Guidant received its warning from the FDA related to the agency's inspection of its Cardiac Rhythm Management (CRM) facility in St. Paul, Minnesota, back in December (MDD, Dec. 28, 2005). The FDA inspection was completed on Sept. 1, and resulted in Form 483 observations as previously disclosed by the company later that month.
In its disclosure on the FDA's CRM facility inspection in September, Guidant said that that the agency noted “several observations of non-compliance, including an observation with commentary on two specific trends in its Insignia and Nexus families of pacemakers.“ The company said it has provided the agency with “a thorough written response to the observations,“ including steps taken to address them.
The FDA's letter indicated that the agency would not grant requests for exportation certificates to foreign governments or approve premarket approval applications for Class III devices that relate to observations requiring additional action, until such action has been completed.
The company said it will promptly respond to the warning and believes that it can “fully address“ the concerns of the FDA without a material impact to its business.
Gibbs said that in some ways, the Guidant letter may be the more difficult one to address. He said it was “broader in scope and therefore required more different types of corrective intervention.“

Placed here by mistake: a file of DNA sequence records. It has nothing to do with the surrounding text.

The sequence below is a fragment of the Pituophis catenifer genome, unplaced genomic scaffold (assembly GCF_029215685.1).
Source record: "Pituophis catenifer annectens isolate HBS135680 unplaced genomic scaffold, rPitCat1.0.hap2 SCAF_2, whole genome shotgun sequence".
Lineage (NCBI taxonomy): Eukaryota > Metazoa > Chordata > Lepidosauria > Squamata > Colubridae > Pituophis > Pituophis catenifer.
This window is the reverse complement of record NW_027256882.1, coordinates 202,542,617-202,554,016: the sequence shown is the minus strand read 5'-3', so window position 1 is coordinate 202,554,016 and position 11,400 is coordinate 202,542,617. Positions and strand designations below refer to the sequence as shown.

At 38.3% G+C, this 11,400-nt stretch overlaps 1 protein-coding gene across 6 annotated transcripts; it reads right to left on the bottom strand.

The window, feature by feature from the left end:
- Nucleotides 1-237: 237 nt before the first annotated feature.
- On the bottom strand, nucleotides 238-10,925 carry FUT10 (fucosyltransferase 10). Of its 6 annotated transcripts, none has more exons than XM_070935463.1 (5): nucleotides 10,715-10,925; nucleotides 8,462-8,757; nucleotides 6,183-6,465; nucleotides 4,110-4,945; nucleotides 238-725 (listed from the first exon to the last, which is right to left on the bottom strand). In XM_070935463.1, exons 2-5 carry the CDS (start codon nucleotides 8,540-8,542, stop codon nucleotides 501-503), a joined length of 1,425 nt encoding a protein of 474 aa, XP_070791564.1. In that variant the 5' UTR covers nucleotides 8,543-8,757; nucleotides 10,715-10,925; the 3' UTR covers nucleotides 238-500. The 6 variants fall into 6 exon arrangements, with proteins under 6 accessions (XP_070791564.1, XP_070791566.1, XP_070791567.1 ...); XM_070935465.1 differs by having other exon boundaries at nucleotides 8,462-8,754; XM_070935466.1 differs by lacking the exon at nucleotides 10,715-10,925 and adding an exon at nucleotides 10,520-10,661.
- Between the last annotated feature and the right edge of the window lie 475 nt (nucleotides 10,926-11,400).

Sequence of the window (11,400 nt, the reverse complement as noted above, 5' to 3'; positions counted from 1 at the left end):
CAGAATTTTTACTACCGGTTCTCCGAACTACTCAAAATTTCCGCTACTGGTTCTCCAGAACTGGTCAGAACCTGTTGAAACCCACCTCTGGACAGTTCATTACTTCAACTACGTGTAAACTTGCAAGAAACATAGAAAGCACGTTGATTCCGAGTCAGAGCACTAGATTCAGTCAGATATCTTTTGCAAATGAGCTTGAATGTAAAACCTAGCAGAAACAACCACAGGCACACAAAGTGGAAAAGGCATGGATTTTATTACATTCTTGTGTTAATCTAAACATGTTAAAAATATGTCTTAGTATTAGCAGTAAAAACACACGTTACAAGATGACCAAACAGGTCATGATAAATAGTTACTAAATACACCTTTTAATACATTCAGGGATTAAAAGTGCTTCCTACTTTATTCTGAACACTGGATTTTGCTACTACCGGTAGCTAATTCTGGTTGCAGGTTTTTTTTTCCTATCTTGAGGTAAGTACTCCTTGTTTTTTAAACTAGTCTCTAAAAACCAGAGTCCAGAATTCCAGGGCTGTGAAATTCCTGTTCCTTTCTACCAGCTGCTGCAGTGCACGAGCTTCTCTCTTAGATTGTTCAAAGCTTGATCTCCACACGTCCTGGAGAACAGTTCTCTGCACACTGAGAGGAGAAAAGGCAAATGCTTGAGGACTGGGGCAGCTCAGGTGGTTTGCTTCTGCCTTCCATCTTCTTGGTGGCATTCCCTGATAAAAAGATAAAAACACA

That being said, he added the belief that the company has handled both the specific issues and the broad issues addressed in the letter “quite well.“
Gibbs said he thought it was possible that Guidant could take a longer time than Boston Sci to fix its problems “because the warning letter addresses multiple issues in multiple systems and that can be just harder to implement,“ despite the fact that it doesn't have “quite the same ominous tone to it“ that the Boston Scientific letter does.
He said that Guidant's statement that it believes it can address the issues raised in the letter before the end of the year appears to be realistic.
As for the possibility of which company could have the most problems with its respective warning letters, Gibbs said that it could go either way. He said that because Guidant has more parts to it, “it's easier to see something could go wrong with all the disparate parts.“
Conversely, he said that Boston Sci could have “quite a challenge“ implementing its new global complaint center, which it began in December. “They're both daunting tasks,“ he said.
As for the difficulties of the two companies trying to address their individual warning letters while also attempting the delicate merger ballet, Gibbs said this presents an even bigger challenge, especially “when you have two companies involved, both of which have had pretty significant warning letters.“
Add to this, he said, the three other warning letters that Boston Scientific has had in the past year and all of Guidant's potential recall issues and it becomes clear that “integrating all the procedures and policies and addressing everything is certainly not a small task, and it wouldn't be a small task even under the best of circumstances.“